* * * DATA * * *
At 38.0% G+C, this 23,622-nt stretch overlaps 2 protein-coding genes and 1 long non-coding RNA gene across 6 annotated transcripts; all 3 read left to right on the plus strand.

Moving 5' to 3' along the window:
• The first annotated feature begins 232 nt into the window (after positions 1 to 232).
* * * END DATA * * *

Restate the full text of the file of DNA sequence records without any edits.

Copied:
At 38.0% G+C, this 23,622-nt stretch overlaps 2 protein-coding genes and 1 long non-coding RNA gene across 6 annotated transcripts; all 3 read left to right on the plus strand.

Moving 5' to 3' along the window:
• The first annotated feature begins 232 nt into the window (after positions 1 to 232).